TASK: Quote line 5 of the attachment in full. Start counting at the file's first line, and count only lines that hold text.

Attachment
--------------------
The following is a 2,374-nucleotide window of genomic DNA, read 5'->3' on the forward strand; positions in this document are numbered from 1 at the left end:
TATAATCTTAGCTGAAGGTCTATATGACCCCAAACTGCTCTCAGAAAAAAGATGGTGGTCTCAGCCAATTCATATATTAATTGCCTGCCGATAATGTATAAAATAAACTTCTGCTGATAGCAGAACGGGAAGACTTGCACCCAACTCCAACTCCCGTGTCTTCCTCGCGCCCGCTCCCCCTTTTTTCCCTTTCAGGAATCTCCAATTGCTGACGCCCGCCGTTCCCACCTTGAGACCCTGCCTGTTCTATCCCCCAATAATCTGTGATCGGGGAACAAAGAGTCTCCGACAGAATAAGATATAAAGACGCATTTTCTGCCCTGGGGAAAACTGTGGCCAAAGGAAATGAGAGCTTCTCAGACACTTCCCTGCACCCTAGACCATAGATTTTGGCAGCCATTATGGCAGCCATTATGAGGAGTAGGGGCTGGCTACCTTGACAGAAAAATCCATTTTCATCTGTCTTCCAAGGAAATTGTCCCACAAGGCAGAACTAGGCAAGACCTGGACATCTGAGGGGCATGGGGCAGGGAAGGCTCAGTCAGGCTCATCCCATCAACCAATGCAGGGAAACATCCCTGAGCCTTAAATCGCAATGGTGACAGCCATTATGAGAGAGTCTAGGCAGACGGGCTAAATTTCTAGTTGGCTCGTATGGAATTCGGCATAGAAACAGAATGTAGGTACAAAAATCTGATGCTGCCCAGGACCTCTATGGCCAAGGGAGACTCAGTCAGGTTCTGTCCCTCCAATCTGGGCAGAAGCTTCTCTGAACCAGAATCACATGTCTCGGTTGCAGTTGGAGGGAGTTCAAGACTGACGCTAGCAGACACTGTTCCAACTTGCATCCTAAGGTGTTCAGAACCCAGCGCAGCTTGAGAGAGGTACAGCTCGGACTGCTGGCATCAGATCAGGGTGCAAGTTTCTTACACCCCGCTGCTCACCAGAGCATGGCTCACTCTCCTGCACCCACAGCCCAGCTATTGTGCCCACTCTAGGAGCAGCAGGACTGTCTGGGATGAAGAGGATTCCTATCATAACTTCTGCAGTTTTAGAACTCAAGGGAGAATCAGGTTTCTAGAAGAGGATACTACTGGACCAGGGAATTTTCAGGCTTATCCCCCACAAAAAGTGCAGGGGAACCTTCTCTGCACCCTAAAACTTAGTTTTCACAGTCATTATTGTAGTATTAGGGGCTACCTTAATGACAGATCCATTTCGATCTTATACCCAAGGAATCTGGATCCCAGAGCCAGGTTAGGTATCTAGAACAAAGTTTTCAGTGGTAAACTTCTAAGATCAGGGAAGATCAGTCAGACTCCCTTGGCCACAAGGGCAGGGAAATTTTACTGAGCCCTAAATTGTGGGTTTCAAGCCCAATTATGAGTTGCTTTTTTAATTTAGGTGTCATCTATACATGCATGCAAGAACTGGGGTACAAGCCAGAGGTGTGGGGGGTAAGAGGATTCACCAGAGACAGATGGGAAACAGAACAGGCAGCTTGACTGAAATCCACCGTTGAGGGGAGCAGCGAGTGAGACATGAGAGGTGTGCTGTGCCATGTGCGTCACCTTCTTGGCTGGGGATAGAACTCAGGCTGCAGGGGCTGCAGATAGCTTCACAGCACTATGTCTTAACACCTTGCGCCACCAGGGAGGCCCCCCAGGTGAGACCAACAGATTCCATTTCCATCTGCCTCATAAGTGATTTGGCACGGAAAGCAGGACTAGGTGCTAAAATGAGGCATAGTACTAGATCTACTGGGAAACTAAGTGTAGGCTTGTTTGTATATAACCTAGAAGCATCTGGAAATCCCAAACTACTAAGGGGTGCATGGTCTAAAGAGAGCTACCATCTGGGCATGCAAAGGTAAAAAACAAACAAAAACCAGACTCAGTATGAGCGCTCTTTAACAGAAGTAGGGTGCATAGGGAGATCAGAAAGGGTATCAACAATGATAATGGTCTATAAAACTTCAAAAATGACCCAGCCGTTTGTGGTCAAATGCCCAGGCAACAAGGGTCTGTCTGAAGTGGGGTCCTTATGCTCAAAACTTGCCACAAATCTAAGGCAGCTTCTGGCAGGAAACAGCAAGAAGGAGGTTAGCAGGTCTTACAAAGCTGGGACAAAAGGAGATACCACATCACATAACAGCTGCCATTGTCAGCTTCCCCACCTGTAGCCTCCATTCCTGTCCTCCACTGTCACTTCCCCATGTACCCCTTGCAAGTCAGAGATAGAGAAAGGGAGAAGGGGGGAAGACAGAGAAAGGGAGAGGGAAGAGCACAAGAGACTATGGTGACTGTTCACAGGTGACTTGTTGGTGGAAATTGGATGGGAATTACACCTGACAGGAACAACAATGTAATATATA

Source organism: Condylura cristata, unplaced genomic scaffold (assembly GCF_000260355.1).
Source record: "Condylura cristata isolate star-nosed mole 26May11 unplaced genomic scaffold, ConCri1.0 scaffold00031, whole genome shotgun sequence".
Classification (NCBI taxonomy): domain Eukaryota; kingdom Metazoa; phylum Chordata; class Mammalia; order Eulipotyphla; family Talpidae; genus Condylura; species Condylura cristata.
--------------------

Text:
Classification (NCBI taxonomy): domain Eukaryota; kingdom Metazoa; phylum Chordata; class Mammalia; order Eulipotyphla; family Talpidae; genus Condylura; species Condylura cristata.